dors to the Pope, to try to perluade him to defift in an
amicable manner from his Pretenfions. The Archbifhop p. 72.
of Tori, and two other Bifhops were charged with this
AmbalYy, and accompanied with two Agents for Anfclm.
The Ambafladors had Initruclions to offer the Pope this
alternative ; either to relax in the point of Inveftitures,
or be contented with the Banilhment of Anfclm, lofe the
Obedience of the Englijh, and all the Profits accruing
from thence. When thefe Prelates had their Audience
of the Pope, they reprefented to him the Danger heex-
pofed himfeif to, in cafe he refufed to comply with the
King. Pafchal made anfwer, he would not only lofe P- 73>
England, but his Dignity too, rather than yield in the
leaft. Anfelm's Agents had likewife their Audience apart.
After which, the Pope fent two Letters by them, P- 74*
one for the King, exhorting him to defift from his
Claim to Inveftitures ; the other for Anfclm, enjoining
him to perfift in his fupporting the Caufe of Truth.
The King by no means relifhing this Letter, would not
communicate it to the Lords. But Anfelm caufed his te>
be publickly read.

Mean time, the King's Ambafladors and Anfelm's A-
gents differed very much in their Reports. Ti!e Bifhops
declared, the Pope at a private Audience told them, he
was willing to indulge the King the Liberty of Invefti-
tures, provided he would in return give him Satisfaction
in other Points : But that he durit not openly declare fo
much, leaft other Sovereigns fhould claim the fame Pri-
vilege. Anfelm's Agents, on the contrary, protefted, the
Pope laid nothing like it, and appealed for the Truth of
what they aflerted to the Letter fent to the Archbifhop.
What they alledged was the more probable, as the King
refufed to produce the Pope's Letter. Neverthelefsj there
was no queftioning the teftimony of the Archbilhop ot
York and the two other Bifhops, without accufing them
withal of falfhood and fhameful prevarication. Even
Anfclm was in fufpence, fince they appealed to the Pope
himfelf for the Truth of what they delivered. In this
uncertainty he thought it moft advifeable to prolong
the time, 'till he was better informed of the Pope's In-
tentions. To that purpofe, he offered to communicate
with the Bifhops who had received Inveftiture from the
King, which he had hitherto refufed, on condition he
fhould not confecrate them, before he had heard from
the Pope. This temper giving the King and Council
fome fatisfacftion, he had time allowed him to fend frefh
Agents to Rome.

Whilft the Agents were at the Court of Reme, the
King, v/ho bore thefe Delays with impatience, fent to



(1) Lanfranr exempted all the Clerks, or Pariih Priefts of the Towns belonpng to him, or where he was Lcrd, cr prcfentcd to the laving in any
Dijccle, bmthi Juaifli&ion and Vifitation of the B/nops, which might be the Urinal of Peculiar 1. Eadaer, p. 12. £radj, p.215.

the



120



The H I S T R Y of ENGLAND.



Vol. I.



JTadmer.
p. 70.



I 103.



Eadmer



Eadmer.
p.;8.



r. 80.



Iht King

and Anfelm

._ , , . p. $.:.



the Arclibifnop to confccrate the three Bifhops elect.
J 1 [dm aafwered, he was ready to confecrate one of the
three, who had refufed to be inverted by the King : But
for the others, he could not do it without the Pope's
Confent. Upon his declining Hie Office, the King com-
manded the Archbifhop of York to perforin the Solemnity.
But the Bifhops who were to be confecrated, renounced
the Authority, and would not tubmit to it. This Regard
for the Pope provoked the King to that degree, that he
conhYcated all their Eftates.

As foon as Anfehris Agents were returned front Rome,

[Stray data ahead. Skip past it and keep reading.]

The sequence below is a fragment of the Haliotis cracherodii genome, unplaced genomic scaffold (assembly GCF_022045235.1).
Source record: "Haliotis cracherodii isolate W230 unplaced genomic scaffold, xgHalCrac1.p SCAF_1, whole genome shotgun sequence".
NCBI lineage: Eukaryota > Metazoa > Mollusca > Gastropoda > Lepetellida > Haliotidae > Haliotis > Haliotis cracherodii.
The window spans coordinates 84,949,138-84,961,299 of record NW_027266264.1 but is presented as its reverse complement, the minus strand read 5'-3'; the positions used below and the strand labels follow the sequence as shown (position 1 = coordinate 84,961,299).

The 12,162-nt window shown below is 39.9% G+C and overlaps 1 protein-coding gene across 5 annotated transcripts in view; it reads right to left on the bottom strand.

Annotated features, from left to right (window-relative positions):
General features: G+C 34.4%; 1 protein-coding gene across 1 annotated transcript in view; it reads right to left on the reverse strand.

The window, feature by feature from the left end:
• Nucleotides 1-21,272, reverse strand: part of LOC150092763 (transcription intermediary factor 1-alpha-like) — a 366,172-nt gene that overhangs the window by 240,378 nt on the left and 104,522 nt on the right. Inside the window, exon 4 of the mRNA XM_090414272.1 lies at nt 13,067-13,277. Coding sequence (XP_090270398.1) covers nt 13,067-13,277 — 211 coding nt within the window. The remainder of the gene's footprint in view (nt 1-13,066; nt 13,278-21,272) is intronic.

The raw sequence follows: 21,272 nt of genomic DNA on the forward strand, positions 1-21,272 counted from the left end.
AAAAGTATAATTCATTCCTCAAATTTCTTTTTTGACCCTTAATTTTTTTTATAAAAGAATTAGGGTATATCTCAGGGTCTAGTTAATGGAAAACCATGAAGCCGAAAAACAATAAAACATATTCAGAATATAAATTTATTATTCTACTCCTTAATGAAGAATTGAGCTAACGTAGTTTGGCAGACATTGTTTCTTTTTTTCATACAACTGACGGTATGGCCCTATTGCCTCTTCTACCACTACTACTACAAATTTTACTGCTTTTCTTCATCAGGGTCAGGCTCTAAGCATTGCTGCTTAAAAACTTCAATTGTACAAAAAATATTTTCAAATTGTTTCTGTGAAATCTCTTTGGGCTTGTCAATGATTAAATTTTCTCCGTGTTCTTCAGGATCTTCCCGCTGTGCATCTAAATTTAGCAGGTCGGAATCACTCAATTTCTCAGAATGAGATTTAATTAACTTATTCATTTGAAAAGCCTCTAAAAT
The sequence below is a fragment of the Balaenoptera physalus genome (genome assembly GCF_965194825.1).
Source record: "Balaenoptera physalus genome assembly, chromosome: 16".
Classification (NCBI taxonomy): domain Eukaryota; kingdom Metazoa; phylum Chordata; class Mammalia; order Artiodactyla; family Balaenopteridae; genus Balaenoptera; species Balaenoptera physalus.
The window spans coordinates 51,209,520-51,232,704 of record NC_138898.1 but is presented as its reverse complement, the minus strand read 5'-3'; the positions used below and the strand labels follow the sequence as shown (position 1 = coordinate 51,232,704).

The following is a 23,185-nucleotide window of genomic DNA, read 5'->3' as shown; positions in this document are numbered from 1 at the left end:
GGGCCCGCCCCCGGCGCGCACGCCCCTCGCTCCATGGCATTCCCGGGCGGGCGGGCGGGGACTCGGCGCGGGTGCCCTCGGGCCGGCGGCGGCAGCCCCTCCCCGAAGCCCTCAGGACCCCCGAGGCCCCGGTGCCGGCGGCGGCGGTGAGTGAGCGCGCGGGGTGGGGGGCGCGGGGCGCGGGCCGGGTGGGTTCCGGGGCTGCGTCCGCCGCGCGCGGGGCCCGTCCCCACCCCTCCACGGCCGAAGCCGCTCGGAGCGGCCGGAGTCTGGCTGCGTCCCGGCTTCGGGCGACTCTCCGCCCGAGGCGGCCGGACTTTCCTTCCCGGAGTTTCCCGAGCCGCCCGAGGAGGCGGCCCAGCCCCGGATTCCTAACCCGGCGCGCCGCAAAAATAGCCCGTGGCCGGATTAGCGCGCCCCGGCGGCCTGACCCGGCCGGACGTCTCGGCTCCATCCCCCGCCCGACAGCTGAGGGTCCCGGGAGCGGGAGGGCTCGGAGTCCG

the King went down to Canterbury, and lent to the Arch-
bifhop to give him fatisfaction, unlefs he would provoke
him to new meafures. yf/7/^7/«anfwered, he had receiv'd
a Letter from the Pope, winch was yet unopen'd ; that
he would open it in his prefence, and govern himfelt
according to the Pope's Directions. Henry, inraged at the
Preference the Archbifhop always gave to the Pope's
Orders, reply'd, The point in queftion was not to know
what the Pope enjoined, for he did not intend to fub-
mit his Prerogatives to his Determination. However,
the Archbiiliop was not to be prevailed with, but re-
mained him to his Rcfolution. At laft, Henry willing
to try all ways before he proceeded to other meafures,
advis'd Anfelm himfelf to take a Journey to Rome, to
fee if lie could perfua.de the Pope to relax. Anfelm was
very loth to go, but at length was prevailed upon, at
the requeft of the Bifhops and Barons, who reprefented
to him, that the Journey could not poffibly do him any
Diliervice.

As foon as he was arrived in Normandy, he open'd the
Pope's Letters, where he found an abfolute Denial of all
that the King's Ambaffadors had reported. However, he
purlued his Journey to Rome, where he was quickly fol-
Jow'd by William tVarelwajl the King's Amball'ador, for-
merly employed at the Court of Rome by William Ru-
fus. The Ambailador being admitted to Audience, re-
prefented to the Pope, that he was in danger of lofing
England, if he periifted in depriving the King of his
jurt Prerogatives : Adding, his Maftcr was refolved to
lofe his Crown rather than part with tiie Right of In-
vertitures. And I, anfwer'd Pafehal, will fooner lofe my
Life, than fuffhr the Church' s Privileges to be thus ujurped.
This fo politive an Anfwer entirely breaking off" the Ne-
gotiation, the Ambailador let out for England, and An-
felm, who did not dare to return to his Church, went and
flaid at Lyons.

This Attempt not fucceeding, Henry fent another Em-
bafl'y to Rome. But as nothing new was propofed, it
ferv'd only to exafperate the Pope, who excommunicated
the Earl of Mellent and fome other Lords of the Coun-
cil. He even threatned Henry with the Church's Cen-
fures, but however declin'd pronouncing any againft him.
Mean time, Anfelm perceiving the Pope dilatory in his
Proceedings, grew apprehenlivc, lie might long continue
in Exile, and, fooner or later, the Pope and King come to
an Accommodation, of which he might well be the Victim.
Wherefore, he refolved to ingage the Pope fo deeply in